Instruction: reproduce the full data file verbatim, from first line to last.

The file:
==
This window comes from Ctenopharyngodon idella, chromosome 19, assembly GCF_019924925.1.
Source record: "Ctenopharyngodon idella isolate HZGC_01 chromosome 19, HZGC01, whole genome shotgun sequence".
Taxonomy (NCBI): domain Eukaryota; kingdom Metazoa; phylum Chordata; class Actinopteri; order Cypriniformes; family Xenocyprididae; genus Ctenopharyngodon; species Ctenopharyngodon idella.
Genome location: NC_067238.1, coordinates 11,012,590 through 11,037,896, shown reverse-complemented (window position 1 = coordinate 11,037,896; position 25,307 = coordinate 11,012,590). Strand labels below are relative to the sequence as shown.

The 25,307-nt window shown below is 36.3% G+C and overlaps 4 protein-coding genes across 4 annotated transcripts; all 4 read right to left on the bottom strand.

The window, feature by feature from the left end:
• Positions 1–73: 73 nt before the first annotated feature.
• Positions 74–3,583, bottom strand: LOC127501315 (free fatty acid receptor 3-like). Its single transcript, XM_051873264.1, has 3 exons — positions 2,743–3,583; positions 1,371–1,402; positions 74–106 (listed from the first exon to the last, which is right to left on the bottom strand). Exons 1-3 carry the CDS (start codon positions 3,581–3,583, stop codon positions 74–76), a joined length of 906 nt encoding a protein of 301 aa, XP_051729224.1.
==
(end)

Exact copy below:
This window comes from Ctenopharyngodon idella, chromosome 19, assembly GCF_019924925.1.
Source record: "Ctenopharyngodon idella isolate HZGC_01 chromosome 19, HZGC01, whole genome shotgun sequence".
Taxonomy (NCBI): domain Eukaryota; kingdom Metazoa; phylum Chordata; class Actinopteri; order Cypriniformes; family Xenocyprididae; genus Ctenopharyngodon; species Ctenopharyngodon idella.
Genome location: NC_067238.1, coordinates 11,012,590 through 11,037,896, shown reverse-complemented (window position 1 = coordinate 11,037,896; position 25,307 = coordinate 11,012,590). Strand labels below are relative to the sequence as shown.

The 25,307-nt window shown below is 36.3% G+C and overlaps 4 protein-coding genes across 4 annotated transcripts; all 4 read right to left on the bottom strand.

The window, feature by feature from the left end:
• Positions 1–73: 73 nt before the first annotated feature.
• Positions 74–3,583, bottom strand: LOC127501315 (free fatty acid receptor 3-like). Its single transcript, XM_051873264.1, has 3 exons — positions 2,743–3,583; positions 1,371–1,402; positions 74–106 (listed from the first exon to the last, which is right to left on the bottom strand). Exons 1-3 carry the CDS (start codon positions 3,581–3,583, stop codon positions 74–76), a joined length of 906 nt encoding a protein of 301 aa, XP_051729224.1.